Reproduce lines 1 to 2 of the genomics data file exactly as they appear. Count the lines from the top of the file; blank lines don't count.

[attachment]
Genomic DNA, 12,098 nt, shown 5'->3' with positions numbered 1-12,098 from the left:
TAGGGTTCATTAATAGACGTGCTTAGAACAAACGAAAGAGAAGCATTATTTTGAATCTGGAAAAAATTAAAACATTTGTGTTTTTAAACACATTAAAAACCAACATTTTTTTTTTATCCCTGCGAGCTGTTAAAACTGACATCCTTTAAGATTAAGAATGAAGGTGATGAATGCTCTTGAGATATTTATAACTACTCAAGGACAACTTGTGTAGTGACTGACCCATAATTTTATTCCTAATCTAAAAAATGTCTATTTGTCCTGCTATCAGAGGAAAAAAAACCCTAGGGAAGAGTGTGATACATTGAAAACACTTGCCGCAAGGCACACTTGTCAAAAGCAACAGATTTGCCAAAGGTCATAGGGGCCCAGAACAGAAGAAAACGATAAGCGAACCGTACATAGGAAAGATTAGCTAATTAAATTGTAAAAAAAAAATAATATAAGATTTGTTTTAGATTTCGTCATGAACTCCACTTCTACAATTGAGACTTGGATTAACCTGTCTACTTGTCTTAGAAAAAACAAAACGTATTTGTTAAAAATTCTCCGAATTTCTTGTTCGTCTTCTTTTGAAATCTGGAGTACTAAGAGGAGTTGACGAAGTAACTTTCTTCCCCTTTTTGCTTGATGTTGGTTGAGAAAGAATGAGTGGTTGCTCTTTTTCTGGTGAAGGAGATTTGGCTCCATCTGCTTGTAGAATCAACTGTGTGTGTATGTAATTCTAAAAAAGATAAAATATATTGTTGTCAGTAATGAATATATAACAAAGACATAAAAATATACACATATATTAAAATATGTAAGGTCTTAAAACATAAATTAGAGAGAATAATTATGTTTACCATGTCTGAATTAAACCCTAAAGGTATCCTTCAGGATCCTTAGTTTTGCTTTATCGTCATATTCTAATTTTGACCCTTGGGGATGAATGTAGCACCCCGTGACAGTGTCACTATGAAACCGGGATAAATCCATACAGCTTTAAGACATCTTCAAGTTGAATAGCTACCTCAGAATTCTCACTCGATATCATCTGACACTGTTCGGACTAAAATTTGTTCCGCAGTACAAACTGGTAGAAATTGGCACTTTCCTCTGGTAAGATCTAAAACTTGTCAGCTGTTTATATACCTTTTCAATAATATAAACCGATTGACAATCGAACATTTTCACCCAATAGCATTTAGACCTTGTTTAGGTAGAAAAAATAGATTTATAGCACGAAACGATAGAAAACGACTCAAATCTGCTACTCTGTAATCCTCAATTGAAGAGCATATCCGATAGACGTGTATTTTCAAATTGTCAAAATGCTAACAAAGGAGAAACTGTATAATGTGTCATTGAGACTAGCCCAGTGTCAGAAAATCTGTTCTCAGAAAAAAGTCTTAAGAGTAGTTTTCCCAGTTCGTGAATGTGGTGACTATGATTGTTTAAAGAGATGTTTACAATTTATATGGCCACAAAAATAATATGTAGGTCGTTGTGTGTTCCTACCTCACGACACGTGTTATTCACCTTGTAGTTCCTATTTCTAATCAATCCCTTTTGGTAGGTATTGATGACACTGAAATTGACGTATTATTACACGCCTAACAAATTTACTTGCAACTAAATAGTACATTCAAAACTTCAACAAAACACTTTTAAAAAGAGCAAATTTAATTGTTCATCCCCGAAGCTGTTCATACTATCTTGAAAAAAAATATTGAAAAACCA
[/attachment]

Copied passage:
Genomic DNA, 12,098 nt, shown 5'->3' with positions numbered 1-12,098 from the left:
TAGGGTTCATTAATAGACGTGCTTAGAACAAACGAAAGAGAAGCATTATTTTGAATCTGGAAAAAATTAAAACATTTGTGTTTTTAAACACATTAAAAACCAACATTTTTTTTTTATCCCTGCGAGCTGTTAAAACTGACATCCTTTAAGATTAAGAATGAAGGTGATGAATGCTCTTGAGATATTTATAACTACTCAAGGACAACTTGTGTAGTGACTGACCCATAATTTTATTCCTAATCTAAAAAATGTCTATTTGTCCTGCTATCAGAGGAAAAAAAACCCTAGGGAAGAGTGTGATACATTGAAAACACTTGCCGCAAGGCACACTTGTCAAAAGCAACAGATTTGCCAAAGGTCATAGGGGCCCAGAACAGAAGAAAACGATAAGCGAACCGTACATAGGAAAGATTAGCTAATTAAATTGTAAAAAAAAAATAATATAAGATTTGTTTTAGATTTCGTCATGAACTCCACTTCTACAATTGAGACTTGGATTAACCTGTCTACTTGTCTTAGAAAAAACAAAACGTATTTGTTAAAAATTCTCCGAATTTCTTGTTCGTCTTCTTTTGAAATCTGGAGTACTAAGAGGAGTTGACGAAGTAACTTTCTTCCCCTTTTTGCTTGATGTTGGTTGAGAAAGAATGAGTGGTTGCTCTTTTTCTGGTGAAGGAGATTTGGCTCCATCTGCTTGTAGAATCAACTGTGTGTGTATGTAATTCTAAAAAAGATAAAATATATTGTTGTCAGTAATGAATATATAACAAAGACATAAAAATATACACATATATTAAAATATGTAAGGTCTTAAAACATAAATTAGAGAGAATAATTATGTTTACCATGTCTGAATTAAACCCTAAAGGTATCCTTCAGGATCCTTAGTTTTGCTTTATCGTCATATTCTAATTTTGACCCTTGGGGATGAATGTAGCACCCCGTGACAGTGTCACTATGAAACCGGGATAAATCCATACAGCTTTAAGACATCTTCAAGTTGAATAGCTACCTCAGAATTCTCACTCGATATCATCTGACACTGTTCGGACTAAAATTTGTTCCGCAGTACAAACTGGTAGAAATTGGCACTTTCCTCTGGTAAGATCTAAAACTTGTCAGCTGTTTATATACCTTTTCAATAATATAAACCGATTGACAATCGAACATTTTCACCCAATAGCATTTAGACCTTGTTTAGGTAGAAAAAATAGATTTATAGCACGAAACGATAGAAAACGACTCAAATCTGCTACTCTGTAATCCTCAATTGAAGAGCATATCCGATAGACGTGTATTTTCAAATTGTCAAAATGCTAACAAAGGAGAAACTGTATAATGTGTCATTGAGACTAGCCCAGTGTCAGAAAATCTGTTCTCAGAAAAAAGTCTTAAGAGTAGTTTTCCCAGTTCGTGAATGTGGTGACTATGATTGTTTAAAGAGATGTTTACAATTTATATGGCCACAAAAATAATATGTAGGTCGTTGTGTGTTCCTACCTCACGACACGTGTTATTCACCTTGTAGTTCCTATTTCTAATCAATCCCTTTTGGTAGGTATTGATGACACTGAAATTGACGTATTATTACACGCCTAACAAATTTACTTGCAACTAAATAGTACATTCAAAACTTCAACAAAACACTTTTAAAAAGAGCAAATTTAATTGTTCATCCCCGAAGCTGTTCATACTATCTTGAAAAAAAATATTGAAAAACCA